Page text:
When a child is struggling in school, a diagnosis of dyslexia can be a sign of hope.
“Believe it or not, the first piece of advice is to be grateful. Having a name for the reason a child is struggling is an important first step to getting services and support,” said Sheldon H. Horowitz, senior advisor of strategic innovation, research and insights at the National Center for Learning Disabilities.
“The next important step is to start talking about dyslexia. Children should be helped to understand that their frustration with learning does not reflect a lack of interest or effort, that they are not less smart or less capable than their peers, and that there is no shame in needing a different type of instruction when it comes to reading,” Horowitz said.
Learning and attention issues are more common than many people think, affecting 1 in 5 children.
“The vast majority will have difficulties in one or more aspects of reading,” Horowitz said.
Dyslexia is a specific learning disorder that impacts reading, Horowitz said. It is not a disease; it’s not contagious. It’s not something a child will outgrow. It is not the result of watching too much TV, laziness, vision or hearing problems, or low intelligence.
“The medical community refers to it as a disorder, and the educational community refers to it as a specific learning disability. Others are dyscalculia, if the area of weakness is math; dysgraphia if the problem is writing and written expression,” Horowitz said.
In recent years, new developments have led to greater understanding of the benefits of early recognition of risk and the benefits of early detection, Horowitz said.
“We’ve long known that ‘waiting and watching’ to see if and how literacy challenges evolve into a reading disorder is irresponsible. The good news is that a greater number of educators, especially those who teach children pre-kindergarten to grade three, are learning about structured literacy and the importance of ensuring that children have the essential building blocks needed to develop competencies in reading, spelling and writing,” he said.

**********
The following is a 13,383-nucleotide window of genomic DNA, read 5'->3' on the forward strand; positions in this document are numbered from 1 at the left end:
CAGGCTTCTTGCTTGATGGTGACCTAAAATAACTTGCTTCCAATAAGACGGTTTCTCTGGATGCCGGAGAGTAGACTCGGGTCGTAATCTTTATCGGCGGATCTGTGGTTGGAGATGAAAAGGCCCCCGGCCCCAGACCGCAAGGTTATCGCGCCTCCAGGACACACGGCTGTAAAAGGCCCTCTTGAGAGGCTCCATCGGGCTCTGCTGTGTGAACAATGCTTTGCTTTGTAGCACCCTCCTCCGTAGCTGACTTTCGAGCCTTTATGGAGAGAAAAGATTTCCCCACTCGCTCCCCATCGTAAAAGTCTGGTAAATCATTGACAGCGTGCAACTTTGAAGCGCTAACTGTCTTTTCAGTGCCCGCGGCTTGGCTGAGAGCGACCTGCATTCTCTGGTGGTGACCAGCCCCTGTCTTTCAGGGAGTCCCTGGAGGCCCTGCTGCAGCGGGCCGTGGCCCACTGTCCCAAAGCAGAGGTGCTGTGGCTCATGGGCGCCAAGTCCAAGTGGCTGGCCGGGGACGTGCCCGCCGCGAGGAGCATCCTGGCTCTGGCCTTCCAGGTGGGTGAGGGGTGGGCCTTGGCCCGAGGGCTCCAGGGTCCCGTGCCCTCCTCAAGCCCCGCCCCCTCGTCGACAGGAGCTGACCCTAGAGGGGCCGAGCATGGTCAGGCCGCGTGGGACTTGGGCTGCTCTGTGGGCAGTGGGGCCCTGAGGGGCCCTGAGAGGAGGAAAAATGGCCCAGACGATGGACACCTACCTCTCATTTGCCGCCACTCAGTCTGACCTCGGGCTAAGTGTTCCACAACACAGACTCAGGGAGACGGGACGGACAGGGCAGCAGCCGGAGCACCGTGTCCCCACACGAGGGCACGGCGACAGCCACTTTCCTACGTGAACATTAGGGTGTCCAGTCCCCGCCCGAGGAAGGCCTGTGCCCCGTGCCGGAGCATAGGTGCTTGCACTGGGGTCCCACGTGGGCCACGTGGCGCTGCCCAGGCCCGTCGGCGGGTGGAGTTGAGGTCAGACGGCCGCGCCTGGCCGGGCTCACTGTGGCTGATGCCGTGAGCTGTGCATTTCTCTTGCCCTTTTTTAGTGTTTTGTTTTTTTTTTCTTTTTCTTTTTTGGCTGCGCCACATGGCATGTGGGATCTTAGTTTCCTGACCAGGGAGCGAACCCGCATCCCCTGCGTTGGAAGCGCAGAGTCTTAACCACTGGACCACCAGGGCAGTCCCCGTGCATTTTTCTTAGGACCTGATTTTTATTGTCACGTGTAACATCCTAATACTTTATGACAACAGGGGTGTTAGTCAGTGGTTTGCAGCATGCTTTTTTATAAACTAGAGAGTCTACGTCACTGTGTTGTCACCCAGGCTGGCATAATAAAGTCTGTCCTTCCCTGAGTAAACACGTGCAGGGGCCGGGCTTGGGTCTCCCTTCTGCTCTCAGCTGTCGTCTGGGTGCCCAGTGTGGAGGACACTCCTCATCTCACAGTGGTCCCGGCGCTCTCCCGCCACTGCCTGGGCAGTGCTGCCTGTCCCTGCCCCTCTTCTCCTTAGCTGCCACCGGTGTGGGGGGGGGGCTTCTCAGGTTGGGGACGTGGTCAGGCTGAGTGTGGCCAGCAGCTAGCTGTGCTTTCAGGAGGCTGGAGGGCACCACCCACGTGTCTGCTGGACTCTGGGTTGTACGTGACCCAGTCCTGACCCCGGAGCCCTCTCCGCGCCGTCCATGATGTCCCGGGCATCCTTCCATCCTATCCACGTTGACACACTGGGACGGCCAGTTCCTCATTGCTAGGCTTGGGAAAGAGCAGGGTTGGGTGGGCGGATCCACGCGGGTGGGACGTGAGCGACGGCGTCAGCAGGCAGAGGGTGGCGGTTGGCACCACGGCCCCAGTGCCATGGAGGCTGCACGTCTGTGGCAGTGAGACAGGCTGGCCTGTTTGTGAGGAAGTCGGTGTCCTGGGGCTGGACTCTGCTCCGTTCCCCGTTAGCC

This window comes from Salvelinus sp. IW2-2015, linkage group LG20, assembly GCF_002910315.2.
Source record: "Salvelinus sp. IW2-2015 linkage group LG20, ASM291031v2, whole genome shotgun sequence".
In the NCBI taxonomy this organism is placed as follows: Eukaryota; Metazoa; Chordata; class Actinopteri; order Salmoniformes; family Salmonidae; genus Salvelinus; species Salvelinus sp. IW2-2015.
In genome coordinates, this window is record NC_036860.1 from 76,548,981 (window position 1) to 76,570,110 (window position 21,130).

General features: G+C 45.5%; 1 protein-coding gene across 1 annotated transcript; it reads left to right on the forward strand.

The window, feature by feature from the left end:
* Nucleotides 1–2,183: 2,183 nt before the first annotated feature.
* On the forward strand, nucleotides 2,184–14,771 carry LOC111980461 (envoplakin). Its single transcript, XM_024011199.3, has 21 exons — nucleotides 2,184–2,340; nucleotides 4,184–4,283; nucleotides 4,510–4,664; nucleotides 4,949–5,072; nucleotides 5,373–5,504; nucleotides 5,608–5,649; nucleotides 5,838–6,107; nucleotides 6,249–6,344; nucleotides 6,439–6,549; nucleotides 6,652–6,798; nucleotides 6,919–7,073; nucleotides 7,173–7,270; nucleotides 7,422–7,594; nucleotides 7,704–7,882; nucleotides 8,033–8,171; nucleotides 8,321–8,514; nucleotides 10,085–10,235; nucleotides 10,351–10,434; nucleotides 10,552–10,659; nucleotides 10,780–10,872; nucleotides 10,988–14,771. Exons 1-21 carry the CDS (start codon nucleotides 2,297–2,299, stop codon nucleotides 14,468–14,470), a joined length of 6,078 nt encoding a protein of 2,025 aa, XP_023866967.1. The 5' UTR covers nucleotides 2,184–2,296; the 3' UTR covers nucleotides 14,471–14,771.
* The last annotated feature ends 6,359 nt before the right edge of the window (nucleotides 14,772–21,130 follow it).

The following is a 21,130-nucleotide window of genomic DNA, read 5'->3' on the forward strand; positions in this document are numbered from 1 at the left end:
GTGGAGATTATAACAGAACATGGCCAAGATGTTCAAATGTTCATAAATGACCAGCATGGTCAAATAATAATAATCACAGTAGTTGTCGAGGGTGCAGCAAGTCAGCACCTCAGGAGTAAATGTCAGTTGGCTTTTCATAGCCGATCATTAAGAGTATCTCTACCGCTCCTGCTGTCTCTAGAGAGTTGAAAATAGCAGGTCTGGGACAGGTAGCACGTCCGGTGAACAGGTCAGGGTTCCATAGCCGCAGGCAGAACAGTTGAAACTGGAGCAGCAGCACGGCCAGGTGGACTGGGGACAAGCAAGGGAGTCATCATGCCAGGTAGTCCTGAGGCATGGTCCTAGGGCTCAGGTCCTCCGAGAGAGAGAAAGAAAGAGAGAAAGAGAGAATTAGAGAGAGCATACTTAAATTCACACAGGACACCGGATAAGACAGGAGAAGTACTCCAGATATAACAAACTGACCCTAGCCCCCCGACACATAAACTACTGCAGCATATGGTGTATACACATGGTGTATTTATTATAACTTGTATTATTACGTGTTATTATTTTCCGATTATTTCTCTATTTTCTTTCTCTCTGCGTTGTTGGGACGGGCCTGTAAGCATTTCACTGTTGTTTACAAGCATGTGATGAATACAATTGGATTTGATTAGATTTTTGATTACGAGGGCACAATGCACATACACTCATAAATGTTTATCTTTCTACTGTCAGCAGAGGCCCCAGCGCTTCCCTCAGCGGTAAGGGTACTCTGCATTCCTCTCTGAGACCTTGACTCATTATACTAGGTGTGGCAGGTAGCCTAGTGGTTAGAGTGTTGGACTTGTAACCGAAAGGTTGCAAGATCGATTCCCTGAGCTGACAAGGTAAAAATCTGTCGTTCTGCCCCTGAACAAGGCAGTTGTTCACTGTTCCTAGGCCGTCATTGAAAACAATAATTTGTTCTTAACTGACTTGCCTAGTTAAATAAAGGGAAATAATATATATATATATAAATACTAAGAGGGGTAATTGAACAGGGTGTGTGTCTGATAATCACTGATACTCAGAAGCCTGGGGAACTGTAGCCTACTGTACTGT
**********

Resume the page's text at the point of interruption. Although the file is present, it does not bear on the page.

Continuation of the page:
Real breakthroughs in identification and intervention are on the horizon, Horowitz said.
Researchers at a trio of universities have designed a mobile app that teachers can use to screen children for whom learning to read appears to be a stumbling block to their success, as early as age 4.
“Working with a Boston-based nonprofit (Curious Learning) the app is played like a game, with colorful little animals that need to be fed by the correct answers and tasks that test skills such as decoding and working memory,” he said.
Parents can help their child by establishing close working relationships with school personnel.
“Make sure that instructional goals are targeted to the specific needs identified in the child’s evaluation, and that progress is being monitored so that adjustments can be made without delay,” Horowitz said.
Encourage reading at home. Think about reading like a braided rope with each strand representing an important component of reading development.
“Parents can help by practicing the many skills that children need to master, such as phonological awareness and vocabulary learning, all of which take time and require lots and lots of practice,” Horowitz said.